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In this Issue: December 2015

In this month's issue, our focus is on “the state of the profession” with regard to both CPA firms and individual professionals—the management of a practice, the recruitment and retention of new talent, the pursuit of business opportunities and career goals. The accounting profession, like many others, is facing a host of challenges, from a difficult economic climate to a changing technology paradigm to a demographic transition. But with these challenges come opportunities for growth and reinvention that nimble firms and adaptable individuals will be able to capitalize upon.

The results of the first annual NYSSCPA–Rosenberg Survey point to a profession that is being disrupted by new technologies, staff shortages, turnover, and succession problems. Expert observers suggest that technology will continue to reshape practice and merger activity will continue at its brisk pace. Firms should also focus on their people—finding talented individuals, building their skills, and developing them into future leaders.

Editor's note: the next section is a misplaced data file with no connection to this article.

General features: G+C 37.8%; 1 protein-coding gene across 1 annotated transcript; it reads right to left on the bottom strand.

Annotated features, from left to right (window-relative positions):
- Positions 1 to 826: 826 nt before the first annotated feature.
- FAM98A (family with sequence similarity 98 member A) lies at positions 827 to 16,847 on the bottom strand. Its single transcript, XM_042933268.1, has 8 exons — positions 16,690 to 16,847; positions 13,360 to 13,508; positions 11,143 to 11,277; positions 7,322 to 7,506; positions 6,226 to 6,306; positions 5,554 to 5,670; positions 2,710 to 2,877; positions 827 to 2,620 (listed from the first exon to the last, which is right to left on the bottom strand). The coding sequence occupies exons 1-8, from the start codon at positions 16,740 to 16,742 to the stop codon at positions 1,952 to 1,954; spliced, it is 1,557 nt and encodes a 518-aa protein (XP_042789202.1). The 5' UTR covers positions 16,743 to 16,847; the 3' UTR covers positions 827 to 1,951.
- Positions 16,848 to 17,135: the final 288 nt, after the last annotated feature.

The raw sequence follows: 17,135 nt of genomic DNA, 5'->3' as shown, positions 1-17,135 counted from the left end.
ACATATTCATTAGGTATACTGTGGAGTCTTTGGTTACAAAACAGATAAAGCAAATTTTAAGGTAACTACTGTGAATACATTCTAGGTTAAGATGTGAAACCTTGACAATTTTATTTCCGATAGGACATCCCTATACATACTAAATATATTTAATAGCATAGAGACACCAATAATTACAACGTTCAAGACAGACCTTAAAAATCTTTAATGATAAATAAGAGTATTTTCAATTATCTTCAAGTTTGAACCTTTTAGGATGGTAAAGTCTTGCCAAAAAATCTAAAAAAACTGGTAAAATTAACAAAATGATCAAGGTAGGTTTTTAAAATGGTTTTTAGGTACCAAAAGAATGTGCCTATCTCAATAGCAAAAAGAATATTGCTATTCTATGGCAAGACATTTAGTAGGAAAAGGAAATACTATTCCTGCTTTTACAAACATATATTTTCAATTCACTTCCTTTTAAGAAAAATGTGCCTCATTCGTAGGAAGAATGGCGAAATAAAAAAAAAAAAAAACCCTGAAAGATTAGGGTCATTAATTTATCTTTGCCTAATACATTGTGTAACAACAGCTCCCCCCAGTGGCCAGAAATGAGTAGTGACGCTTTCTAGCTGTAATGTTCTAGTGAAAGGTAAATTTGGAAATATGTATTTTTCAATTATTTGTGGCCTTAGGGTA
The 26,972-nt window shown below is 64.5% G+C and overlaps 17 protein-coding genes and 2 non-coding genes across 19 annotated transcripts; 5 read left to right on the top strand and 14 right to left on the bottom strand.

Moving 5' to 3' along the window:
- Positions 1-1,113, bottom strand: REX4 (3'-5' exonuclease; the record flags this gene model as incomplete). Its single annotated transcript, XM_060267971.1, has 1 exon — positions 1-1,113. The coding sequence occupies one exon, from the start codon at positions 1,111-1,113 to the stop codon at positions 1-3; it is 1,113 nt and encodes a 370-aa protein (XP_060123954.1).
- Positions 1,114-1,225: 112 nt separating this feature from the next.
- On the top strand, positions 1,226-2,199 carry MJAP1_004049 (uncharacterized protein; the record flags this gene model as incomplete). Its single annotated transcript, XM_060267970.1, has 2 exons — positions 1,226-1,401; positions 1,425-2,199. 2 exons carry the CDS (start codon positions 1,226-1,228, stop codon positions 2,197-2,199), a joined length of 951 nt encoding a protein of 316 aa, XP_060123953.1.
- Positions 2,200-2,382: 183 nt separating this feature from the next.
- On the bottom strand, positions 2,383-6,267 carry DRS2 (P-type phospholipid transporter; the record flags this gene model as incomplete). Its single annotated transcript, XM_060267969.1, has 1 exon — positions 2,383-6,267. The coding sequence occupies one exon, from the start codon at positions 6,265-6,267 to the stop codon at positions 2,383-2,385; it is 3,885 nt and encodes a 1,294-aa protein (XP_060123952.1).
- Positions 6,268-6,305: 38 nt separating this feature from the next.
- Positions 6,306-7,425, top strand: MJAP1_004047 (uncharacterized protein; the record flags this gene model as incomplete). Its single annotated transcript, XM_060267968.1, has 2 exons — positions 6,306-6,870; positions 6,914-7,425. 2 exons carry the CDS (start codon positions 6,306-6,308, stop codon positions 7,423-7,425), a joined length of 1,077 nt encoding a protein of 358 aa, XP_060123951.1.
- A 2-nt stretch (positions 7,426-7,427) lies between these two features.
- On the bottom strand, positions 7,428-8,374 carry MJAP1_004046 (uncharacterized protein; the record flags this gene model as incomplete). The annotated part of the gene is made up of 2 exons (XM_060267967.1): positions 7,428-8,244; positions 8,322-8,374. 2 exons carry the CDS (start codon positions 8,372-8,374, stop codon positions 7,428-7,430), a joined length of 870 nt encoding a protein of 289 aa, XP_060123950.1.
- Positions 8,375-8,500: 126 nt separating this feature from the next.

Cultivating diversity within the accounting profession has been a challenge for decades. In “Addressing the Challenges of Diversity in the Profession,” authors Helen Gabre, Dale Flesher, and Frank Ross have studied the issue and identified several determinant factors—gender differences, exam affordability, occupational incentives, role models, and employers' support—that are crucial in addressing as the profession seeks to make its members more representative of society as a whole.

The transformation of the profession is felt not just in public accounting firms but anywhere that CPAs practice. In “So You Want to Be a CFO?,” authors Tim M. Lindquist and Alexandra Rausch examine the changing role of CFOs in large enterprises. CPAs looking to succeed in these positions cannot just rely on financial acumen; they must also bring a broader range of soft skills to the table as they increasingly serve as strategic business advisors. And, in “A Profile of Key Tax Personnel in Corporate America,” author Kim Honaker focuses on gender issues on the corporate tax track. Here, too, women CPAs—as well as men, for that matter—must have a broader set of technical, communication, and relationship-building skills than ever before in order to succeed.

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